Anyone who is familiar with martial arts and martial arts movies knows Cynthia Rothrock. She won five consecutive world titles in forms and weapons, hold seven different black belts in Tae Kwon Dow, Tang Soo Do, Karate, Eagle Claw, Wu Shu, Northern Shaolin and Pai Lum Tao Kung Fu.
She has been in some legendary films like The Blonde Fury, Above the Law and Rapid Fire. As an action heroine, Rothrock had to make her way to Hong Kong to have a successful career because in the States women were thought of as set dressing instead of stars.
“When I first did American films I was always second, the guy was the main guy, then there was me. I would fight but then he would come in and save the day. They believed that women couldn’t sell a movie and finally when I did China O’Brien, it did well but there is still that old school mentality because a lot of women did come out and did action, but just because you look good doesn’t mean they could make a good movie. If your action sucks and you need a double for almost all your scenes it’s just not going to work. So if the film is made like that then everyone says, ‘Women’s action doesn’t sell.’ It’s a movie business mentality that has never been broken,” said Rothrock about difference between American and international actions films staring women.
After taking some time off to become a mother, Rothrock now wears another other hat, film producer in The Martial Arts Kid. Her and multiple time Kickboxing world champion, Don “The Dragon” Wilson play married couple Glen and Cindy, who take in their troubled nephew Robbie (Jansen Panettiere) in and teach him the Do (the Way) of life.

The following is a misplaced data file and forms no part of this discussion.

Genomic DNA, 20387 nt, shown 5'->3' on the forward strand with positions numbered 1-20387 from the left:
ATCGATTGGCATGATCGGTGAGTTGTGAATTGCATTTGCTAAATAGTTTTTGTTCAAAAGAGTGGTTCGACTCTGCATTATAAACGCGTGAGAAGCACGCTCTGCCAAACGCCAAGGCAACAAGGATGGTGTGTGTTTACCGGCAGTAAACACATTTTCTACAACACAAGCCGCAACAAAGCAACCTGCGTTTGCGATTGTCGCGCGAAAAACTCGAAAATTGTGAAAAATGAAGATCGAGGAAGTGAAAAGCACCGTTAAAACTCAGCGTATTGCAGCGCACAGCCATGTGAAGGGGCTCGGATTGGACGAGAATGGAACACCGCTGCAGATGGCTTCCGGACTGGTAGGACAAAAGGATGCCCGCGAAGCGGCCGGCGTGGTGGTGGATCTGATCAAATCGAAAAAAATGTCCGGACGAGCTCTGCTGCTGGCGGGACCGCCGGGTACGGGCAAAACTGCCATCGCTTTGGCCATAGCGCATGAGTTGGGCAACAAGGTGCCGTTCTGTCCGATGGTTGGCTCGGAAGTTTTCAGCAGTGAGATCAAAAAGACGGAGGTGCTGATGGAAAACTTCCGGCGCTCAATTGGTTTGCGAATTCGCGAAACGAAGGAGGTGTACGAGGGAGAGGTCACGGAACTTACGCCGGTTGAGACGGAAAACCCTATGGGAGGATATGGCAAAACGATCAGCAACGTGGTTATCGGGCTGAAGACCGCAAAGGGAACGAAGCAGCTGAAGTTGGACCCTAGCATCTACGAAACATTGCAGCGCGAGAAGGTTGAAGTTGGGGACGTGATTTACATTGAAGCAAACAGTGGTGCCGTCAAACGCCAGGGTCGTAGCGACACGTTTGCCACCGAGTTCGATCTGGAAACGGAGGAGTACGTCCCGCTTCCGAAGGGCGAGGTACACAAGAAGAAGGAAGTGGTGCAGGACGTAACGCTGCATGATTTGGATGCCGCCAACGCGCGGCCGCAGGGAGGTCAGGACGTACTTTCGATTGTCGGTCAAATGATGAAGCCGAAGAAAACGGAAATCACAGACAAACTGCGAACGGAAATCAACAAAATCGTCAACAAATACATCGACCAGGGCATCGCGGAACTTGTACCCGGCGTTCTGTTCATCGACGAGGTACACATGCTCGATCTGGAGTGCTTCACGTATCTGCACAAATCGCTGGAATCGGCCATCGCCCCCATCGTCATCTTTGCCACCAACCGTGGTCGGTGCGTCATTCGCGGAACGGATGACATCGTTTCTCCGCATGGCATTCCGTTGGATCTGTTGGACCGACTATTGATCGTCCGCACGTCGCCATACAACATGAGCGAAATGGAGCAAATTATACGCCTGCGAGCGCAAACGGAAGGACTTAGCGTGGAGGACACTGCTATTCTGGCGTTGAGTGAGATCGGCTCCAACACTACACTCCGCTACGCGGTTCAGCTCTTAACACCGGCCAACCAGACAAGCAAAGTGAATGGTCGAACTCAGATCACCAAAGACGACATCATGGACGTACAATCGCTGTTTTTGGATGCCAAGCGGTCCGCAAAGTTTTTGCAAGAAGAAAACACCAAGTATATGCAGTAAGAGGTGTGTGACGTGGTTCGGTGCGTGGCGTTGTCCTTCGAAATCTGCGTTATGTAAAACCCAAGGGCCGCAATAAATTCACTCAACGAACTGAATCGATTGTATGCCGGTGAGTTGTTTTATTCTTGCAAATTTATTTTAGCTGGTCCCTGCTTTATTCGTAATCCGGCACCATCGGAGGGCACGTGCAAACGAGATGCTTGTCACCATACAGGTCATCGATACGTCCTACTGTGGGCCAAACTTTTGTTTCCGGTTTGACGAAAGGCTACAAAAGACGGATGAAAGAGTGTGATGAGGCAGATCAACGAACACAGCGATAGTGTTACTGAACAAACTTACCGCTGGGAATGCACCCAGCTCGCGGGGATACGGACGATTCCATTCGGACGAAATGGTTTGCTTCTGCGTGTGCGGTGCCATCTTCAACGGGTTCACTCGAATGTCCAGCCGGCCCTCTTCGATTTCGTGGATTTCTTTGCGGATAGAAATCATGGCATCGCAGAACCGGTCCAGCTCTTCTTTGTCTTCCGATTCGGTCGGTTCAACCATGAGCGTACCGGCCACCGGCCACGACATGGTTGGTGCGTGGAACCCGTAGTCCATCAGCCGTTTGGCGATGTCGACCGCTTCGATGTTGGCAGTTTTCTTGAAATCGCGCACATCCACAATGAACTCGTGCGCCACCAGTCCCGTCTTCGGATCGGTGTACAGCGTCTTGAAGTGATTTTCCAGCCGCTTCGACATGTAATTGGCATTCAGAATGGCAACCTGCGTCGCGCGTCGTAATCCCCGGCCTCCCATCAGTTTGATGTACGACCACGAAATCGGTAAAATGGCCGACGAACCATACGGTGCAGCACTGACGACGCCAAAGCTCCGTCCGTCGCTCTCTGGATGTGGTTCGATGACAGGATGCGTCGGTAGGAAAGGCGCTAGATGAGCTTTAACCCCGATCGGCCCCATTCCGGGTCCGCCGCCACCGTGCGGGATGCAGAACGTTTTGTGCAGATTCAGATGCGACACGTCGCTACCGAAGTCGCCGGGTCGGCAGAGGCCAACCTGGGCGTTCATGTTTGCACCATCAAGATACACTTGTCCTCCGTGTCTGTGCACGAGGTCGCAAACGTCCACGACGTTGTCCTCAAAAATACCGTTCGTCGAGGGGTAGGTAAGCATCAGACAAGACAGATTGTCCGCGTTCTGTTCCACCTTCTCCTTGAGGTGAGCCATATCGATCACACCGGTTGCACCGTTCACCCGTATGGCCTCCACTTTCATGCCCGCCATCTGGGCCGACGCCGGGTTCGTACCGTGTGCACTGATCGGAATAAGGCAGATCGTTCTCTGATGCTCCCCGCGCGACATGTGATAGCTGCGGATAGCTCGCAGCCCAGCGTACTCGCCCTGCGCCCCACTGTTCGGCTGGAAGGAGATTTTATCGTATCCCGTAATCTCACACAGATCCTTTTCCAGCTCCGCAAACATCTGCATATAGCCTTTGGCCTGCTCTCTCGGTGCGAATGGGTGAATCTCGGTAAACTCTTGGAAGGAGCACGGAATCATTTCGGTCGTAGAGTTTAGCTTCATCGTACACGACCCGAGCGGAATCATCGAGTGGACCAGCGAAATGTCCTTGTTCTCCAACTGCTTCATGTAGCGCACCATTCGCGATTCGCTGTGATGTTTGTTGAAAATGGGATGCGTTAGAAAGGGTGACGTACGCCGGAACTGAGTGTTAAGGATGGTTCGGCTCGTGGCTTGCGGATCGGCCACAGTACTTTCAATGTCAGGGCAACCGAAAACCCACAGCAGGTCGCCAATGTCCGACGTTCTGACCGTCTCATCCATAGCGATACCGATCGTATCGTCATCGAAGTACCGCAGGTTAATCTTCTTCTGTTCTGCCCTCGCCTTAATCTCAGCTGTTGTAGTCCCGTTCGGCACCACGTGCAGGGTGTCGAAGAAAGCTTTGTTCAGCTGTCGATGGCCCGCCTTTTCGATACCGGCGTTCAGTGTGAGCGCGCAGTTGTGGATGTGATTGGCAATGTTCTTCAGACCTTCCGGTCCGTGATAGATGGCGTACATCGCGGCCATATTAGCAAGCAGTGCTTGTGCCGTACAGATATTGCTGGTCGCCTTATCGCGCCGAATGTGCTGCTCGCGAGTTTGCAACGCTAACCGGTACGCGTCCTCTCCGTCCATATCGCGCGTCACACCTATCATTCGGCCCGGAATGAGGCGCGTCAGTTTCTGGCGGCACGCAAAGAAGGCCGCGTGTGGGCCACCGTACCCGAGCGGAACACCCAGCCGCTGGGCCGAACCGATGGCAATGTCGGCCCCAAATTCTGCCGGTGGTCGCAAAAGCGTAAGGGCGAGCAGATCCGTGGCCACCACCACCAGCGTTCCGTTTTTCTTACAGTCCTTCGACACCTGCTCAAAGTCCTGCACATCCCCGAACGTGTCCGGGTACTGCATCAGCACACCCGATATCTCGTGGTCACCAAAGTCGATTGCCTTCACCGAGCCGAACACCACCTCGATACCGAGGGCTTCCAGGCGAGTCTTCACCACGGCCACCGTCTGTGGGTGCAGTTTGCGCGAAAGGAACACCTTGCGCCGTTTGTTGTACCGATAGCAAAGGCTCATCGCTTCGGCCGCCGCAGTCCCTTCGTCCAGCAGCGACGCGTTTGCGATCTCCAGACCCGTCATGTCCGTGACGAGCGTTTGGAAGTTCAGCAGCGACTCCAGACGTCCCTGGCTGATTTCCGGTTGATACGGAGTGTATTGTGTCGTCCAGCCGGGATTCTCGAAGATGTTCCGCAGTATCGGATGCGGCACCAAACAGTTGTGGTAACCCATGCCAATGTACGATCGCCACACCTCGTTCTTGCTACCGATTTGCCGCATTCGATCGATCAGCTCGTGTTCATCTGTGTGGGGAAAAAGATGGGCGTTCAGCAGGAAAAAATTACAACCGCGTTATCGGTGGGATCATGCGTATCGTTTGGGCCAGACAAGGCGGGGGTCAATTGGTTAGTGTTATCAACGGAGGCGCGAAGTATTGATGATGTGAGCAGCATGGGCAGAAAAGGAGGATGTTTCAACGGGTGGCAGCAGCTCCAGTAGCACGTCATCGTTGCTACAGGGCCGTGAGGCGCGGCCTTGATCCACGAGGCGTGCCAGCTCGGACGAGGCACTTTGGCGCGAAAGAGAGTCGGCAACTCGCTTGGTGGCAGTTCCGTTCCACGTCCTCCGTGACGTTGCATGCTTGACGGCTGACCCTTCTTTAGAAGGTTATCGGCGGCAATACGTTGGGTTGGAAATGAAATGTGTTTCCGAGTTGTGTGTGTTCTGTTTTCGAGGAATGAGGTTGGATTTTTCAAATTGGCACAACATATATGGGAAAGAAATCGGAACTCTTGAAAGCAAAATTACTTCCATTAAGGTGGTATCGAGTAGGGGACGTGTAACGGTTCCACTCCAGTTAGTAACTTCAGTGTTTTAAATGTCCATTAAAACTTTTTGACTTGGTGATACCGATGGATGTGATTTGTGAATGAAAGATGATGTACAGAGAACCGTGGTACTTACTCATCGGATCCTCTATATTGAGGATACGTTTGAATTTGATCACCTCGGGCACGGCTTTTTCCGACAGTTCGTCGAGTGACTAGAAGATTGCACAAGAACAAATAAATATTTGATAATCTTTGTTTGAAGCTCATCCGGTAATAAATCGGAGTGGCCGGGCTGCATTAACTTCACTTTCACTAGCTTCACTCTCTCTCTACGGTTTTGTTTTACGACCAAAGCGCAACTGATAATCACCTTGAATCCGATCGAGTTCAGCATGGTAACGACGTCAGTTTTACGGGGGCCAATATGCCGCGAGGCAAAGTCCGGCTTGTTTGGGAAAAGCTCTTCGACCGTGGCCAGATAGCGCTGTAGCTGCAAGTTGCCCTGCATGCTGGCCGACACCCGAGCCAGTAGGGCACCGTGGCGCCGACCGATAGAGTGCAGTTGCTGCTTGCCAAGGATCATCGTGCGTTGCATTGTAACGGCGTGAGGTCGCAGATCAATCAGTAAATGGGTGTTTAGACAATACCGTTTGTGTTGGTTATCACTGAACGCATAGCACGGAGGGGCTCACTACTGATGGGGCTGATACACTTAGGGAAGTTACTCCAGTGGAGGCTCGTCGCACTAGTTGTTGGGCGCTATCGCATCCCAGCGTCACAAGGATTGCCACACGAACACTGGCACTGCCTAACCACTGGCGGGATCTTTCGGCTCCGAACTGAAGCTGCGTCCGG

All though the name will make you think of The Karate Kid, it is far closer to Footloose in structure, but still able to stand apart as a family film that is relatable to everyone. The film was shot in two and a half weeks, spending a week and a half in Los Angeles and another week in Florida.
“James Wilson said, ‘I want to make a good family action picture’ and even though that’s the first thing people think that it’s a cheap remake of The Karate Kid, it really isn’t. It deals with anti-bullying and the kid learns how to defend himself. He only gets to be a green belt, learns to defend himself and learns real martial arts. All the teaching is done by real martial arts masters so there is nothing unrealistic. It teaches kids to not tolerate bullies and he learns self-defense, which is the last resort if someone is going to hurt you,” said Rothrock about the similarities and differences between both films.
Rothrock has an answer for the detractors to this film in the everyone gets a trophy world.
“I believe everyone should know self-defense. It is something you have to know and there are situations where you might have to use it. It has nothing to do with competition, but in real life and the real world, you might have to protect yourself or someone you love’s life, that’s priceless. The tournament part is only the sport aspect of it,” said Rothrock.
The cast of The Martial Arts had some heavy hitters in the martial arts world, along with Rothrock and Wilson, JT Storm, who holds belts in five different styles plays the villain of the film teaching aggression over discipline. The main star however, is Panettiere, the younger brother of Hayden Panettiere, who leaves Cleveland for Cocoa Beach, FL to learn the real meaning of the martial arts.
“The thing that I was impressed about him (Panettiere) was that he wasn’t young teen that jokes around on set. He’s very serious about the scenes and if he had suggestions he would share it and was totally into the character,” said Rothrock about her lead actor.
Rothrock mentions that there are talks of a Martial Arts Kid 2 and a kickstarter campaign for a film she will executive produce and star with Sammo Hung called, The Amazing Shanghai Dragon. However, before any that happens, we have to wait for Rothrock to finish climbing Machu Picchu on her trip to South America.
The Martial Arts Kid is out now on DVD.